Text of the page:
stung to the quick

sting (one) to the quick

To deeply emotionally hurt or offend one. The comments stung me to the quick, but I remained composed and carried on with the lecture.
See also: quick, sting, to

stung to the quick

Deeply emotionally hurt or offended. I was stung to the quick to learn that they called my dress tacky behind my back. The hostess, stung to the quick by her guests' words, locked herself in the bedroom upstairs.
See also: quick, stung, to
Farlex Dictionary of Idioms. © 2015 Farlex, Inc, all rights reserved.

cut to the quick

To be deeply wounded; to have one’s feelings hurt. The noun “quick” means the living, as well as the most vital and important part; today it also means the very sensitive flesh between the fingernails and skin. To be touched to the quick, meaning to be deeply affected, has been used since the sixteenth century; it appears in John Heywood’s Proverbs and in several places in Shakespeare’s plays (Hamlet, The Comedy of Errors, and others). Another version is stung to the quick, as in “The last appellation stung her to the quick” (Henry Fielding, Joseph Andrews, 1742). “Cut to the quick” is a still later wording and has been a cliché since about 1850. See also quick and the dead.
See also: cut, quick, to
The Dictionary of Clichés by Christine Ammer Copyright © 2013 by Christine Ammer
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References in classic literature ?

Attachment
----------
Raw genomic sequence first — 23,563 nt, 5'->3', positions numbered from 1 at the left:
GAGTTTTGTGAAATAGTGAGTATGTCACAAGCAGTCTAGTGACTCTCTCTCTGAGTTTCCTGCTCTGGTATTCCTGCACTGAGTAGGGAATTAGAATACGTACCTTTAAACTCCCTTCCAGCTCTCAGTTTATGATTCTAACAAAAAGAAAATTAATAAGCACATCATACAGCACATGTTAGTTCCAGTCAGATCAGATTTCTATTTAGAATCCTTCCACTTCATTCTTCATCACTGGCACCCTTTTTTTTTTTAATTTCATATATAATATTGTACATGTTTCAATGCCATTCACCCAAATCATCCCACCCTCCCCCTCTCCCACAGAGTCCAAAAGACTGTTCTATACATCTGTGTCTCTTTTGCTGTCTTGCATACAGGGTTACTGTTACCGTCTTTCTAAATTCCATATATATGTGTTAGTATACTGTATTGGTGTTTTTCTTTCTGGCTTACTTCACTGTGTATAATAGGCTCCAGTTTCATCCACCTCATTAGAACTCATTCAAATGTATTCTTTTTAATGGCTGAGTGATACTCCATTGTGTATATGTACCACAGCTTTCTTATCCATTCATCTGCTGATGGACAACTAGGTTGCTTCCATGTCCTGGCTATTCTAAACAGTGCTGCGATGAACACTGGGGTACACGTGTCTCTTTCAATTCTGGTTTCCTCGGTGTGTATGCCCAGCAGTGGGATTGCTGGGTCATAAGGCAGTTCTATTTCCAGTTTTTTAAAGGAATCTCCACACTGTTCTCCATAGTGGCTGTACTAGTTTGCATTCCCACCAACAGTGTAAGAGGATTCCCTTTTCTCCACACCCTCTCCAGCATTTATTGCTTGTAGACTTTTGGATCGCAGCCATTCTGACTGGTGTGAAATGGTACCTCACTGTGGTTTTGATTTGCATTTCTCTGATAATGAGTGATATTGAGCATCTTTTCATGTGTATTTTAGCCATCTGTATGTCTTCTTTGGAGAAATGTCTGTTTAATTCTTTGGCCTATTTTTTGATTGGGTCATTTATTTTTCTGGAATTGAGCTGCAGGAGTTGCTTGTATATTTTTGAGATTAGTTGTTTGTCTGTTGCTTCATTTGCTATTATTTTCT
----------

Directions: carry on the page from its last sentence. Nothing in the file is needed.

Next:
"Self-respect!" said Levin, stung to the quick by his brother's words; "I don't understand.
do you mean to say it's not of importance?" said Sergey Ivanovitch, stung to the quick too at his brother's considering anything of no importance that interested him, and still more at his obviously paying little attention to what he was saying.
They had been stung to the quick, also, by the vaunting airs assumed by the Northwesters.
Not a bit of it," said Razumihin, stung to the quick.
The governor of Karnataka was stung to the quick. The description fitted him eminently.
Turning to his side, Luna spoke loud enough to be heard in the room: 'There is another traitor whom we should be permitted to eliminate!' Stung to the quick, Buencamino fumed: 'I deny your accusation; as for me, if there is any traitor among all those who form the government and army of the Republic, it is you because if you had not taken the one thousand soldiers armed with Mauser guns from Calumpit in order to subdue General Masardo without permission of the Captain General, until now the American Army would be surrounded at Malolos (sic).
Stung to the quick, the Congress has hit back asking him to declare details of his assets, running into crores.
Soon, however, and naturally enough, the father of sin returned to sloth and obstinacy, and Martin hurried him again with repeated signs of the Cross, till, twitched and stung to the quick by those crossings so hateful to him, the vexed and tired reprobate uttered the following distich in a rage:</p> <pre> Signa te, signa; temere me tangis et angis, Roma tibi subito motibus ibit amor.
He who through a natural mildness and easygoingness should despise injuries received would do a very fine and praiseworthy thing; but he who, outraged and stung to the quick by an injury, should arm himself with the arms of reason against this furious appetite for vengeance, and after a great conflict should finally master it, would without doubt do much more.